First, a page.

COLUMNS

  • Atelier Bow-Wow

    “TO CHANGE the Japanese government, you could begin by altering the seating arrangement in parliament,” says Yoshiharu Tsukamoto, one of the partners, with Momoyo Kaijima, behind the Tokyo-based Atelier Bow-Wow. Linking grand ambition to small-scale gesture marks the ideology of these architects who, like many of their colleagues, move through the realms of art and politics with as much relish as when they build houses. For them, architecture is about rearranging the ordinary so that moments of epiphany, strangeness, and beauty can slip into a home or museum like an uninvited but welcome guest.

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  • Peter Eisenman

    WAGING WAR ON FORGETTING is the task of all memorials, which are places where different kinds of memory and concepts of representation collide. In contemporary Berlin, the politics of memory are particularly vexed. Since the end of the cold war Berlin has tried, with varying degrees of success, to knit its divided halves together and reconnect with its past—or parts of it. Out of the rubble of war and discarded ideologies, the German capital has reestablished the old city center around the stately Unter den Linden, displacing the hubs of East and West Berlin from Alexanderplatz and Kurfürstendamm,

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  • m7red

    WHAT IS THE role of urban architecture in a natural disaster? As Hurricane Katrina showed, buildings have few options—weather the storm or collapse. The drowning city has become a familiar and terrifying international reality: Witness not just Katrina and Rita but the recent floods in central Europe, the Indian Ocean tsunami in 2004, and even the floods that submerged Dresden and Prague in 2002. In the wake of such catastrophes, architects and urban planners are called on to anticipate emergencies and find solutions for reconstruction. The Buenos Aires–based architectural collective m7red, run

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  • Herzog & de Meuron

    FOR ALL THE ATTENTION being paid to the boom in museum construction and the intense competition among blockbuster exhibitions, the emergence of a new way of organizing the permanent collections at the heart of major institutions has received little press. While the Centre Pompidou, Paris, claims that their current “Big Bang” reinstallation of their collection is the first thematic grouping of its kind, encyclopedic museums around the world have recently been experimenting with innovative presentations of their vast holdings. In London, the Tate Modern’s attempt to use themes rather than chronology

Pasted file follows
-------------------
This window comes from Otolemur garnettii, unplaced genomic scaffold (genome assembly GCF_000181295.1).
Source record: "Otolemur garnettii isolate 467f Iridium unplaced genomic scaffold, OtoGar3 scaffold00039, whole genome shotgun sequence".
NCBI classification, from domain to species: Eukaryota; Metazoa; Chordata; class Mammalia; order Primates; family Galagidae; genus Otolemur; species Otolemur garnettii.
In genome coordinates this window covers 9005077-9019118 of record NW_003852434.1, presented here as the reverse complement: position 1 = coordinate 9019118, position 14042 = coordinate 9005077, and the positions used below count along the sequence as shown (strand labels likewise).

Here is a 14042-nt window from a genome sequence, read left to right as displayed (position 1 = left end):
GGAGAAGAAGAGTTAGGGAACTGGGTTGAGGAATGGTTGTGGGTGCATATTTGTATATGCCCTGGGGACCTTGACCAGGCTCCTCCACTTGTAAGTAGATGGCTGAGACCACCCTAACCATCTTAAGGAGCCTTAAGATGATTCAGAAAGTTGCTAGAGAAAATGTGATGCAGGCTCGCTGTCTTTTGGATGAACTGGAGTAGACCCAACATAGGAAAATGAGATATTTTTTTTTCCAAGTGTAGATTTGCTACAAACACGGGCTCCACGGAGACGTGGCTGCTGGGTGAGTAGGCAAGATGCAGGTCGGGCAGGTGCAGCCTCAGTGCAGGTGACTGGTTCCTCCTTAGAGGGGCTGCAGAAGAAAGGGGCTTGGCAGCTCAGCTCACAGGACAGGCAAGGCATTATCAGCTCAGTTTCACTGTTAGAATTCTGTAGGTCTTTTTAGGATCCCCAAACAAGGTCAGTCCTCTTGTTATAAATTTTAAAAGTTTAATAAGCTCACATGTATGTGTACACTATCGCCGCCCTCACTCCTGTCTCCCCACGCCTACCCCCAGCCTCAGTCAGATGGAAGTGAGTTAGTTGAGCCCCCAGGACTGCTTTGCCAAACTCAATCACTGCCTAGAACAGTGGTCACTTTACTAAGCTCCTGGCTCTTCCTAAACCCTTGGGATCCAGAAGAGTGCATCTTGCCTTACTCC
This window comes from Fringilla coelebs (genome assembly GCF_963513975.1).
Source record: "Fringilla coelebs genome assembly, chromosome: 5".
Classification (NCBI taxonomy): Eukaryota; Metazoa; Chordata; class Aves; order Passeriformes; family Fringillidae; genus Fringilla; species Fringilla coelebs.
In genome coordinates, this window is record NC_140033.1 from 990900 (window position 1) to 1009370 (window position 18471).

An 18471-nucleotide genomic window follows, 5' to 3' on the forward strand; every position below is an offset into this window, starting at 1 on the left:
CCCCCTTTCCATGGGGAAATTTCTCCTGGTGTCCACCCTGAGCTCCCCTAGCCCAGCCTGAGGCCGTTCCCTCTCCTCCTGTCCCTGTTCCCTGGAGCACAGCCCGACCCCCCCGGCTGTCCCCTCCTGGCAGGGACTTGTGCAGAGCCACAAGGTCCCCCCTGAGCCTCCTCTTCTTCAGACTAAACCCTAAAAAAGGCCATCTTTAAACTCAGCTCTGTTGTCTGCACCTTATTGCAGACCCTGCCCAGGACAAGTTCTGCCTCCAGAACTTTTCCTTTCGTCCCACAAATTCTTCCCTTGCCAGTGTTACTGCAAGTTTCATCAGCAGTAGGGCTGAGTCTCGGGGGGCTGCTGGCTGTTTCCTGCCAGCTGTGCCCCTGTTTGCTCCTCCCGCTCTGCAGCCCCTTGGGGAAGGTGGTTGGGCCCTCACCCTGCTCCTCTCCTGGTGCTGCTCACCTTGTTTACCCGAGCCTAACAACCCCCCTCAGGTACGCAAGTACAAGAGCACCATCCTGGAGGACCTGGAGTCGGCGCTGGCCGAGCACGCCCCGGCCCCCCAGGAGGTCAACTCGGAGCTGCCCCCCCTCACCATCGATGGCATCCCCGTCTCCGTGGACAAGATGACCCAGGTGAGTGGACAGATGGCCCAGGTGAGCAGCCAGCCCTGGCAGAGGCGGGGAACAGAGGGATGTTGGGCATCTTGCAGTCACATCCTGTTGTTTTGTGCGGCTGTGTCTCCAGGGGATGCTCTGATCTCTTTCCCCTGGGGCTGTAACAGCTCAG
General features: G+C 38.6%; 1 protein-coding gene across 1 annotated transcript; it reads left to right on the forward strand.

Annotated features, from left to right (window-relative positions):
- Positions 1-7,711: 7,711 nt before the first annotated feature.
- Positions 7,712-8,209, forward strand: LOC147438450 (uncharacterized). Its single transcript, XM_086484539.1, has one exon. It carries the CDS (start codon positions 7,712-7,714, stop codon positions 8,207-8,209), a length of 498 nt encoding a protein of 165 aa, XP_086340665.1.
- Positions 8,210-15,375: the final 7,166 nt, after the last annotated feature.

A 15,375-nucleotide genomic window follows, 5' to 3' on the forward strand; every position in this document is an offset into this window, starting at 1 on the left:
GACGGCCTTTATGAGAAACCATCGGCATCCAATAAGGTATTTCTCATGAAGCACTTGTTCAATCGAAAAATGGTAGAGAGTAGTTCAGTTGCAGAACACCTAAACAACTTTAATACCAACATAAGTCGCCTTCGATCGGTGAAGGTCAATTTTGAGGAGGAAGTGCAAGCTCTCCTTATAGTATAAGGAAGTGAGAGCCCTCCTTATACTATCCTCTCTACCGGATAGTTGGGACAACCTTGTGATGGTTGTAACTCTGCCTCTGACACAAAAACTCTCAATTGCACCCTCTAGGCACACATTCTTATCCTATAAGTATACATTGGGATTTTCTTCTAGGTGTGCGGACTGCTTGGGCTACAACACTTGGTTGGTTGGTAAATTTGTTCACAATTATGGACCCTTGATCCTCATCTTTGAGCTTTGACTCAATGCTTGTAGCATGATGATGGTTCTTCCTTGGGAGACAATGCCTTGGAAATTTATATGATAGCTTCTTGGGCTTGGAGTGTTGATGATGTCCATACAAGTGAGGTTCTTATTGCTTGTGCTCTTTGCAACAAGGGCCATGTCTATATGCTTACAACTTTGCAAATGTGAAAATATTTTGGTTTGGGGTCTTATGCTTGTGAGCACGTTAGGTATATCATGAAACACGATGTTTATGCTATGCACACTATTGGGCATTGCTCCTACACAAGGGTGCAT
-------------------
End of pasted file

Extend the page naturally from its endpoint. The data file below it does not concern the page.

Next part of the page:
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  • Yves Klein’s air architecture

    YVES KLEIN’S ARCHITECTURE is ignored in most discussions of his work, which tend to dwell on his deep blue monochromes and his daredevil photomontage Leap into the Void, 1960. But a broader view shows that, before his life was cut short at the age of thirty-four in 1962, Klein was increasingly drawn to larger-scale visions. In 1957 he began to generate schemes for buildings and cities—indeed, entire civilizations—in a long-term project he called “air architecture.” The project took many forms—paintings, drawings, plans, construction details, installations, films, lectures, performances, even

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  • green design

    IF HISTORICAL ANALOGIES offer any guidance, green design will emerge as the modernism of the new century. There is more than a passing similarity between recent eclecticism in architecture and the stylistic free-for-all that characterized the early twentieth century, which saw a succession of neohistorical and decorative styles come and go rather quickly. Neo-Gothic, neo-Tudor, Beaux-Arts classicism, Art Nouveau: All had their brief moment before modernism crystallized (at least in the minds of the architectural establishment) as an “appropriate” aesthetic. It is now fashionable to talk about

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  • Deconstructivist architecture in 2003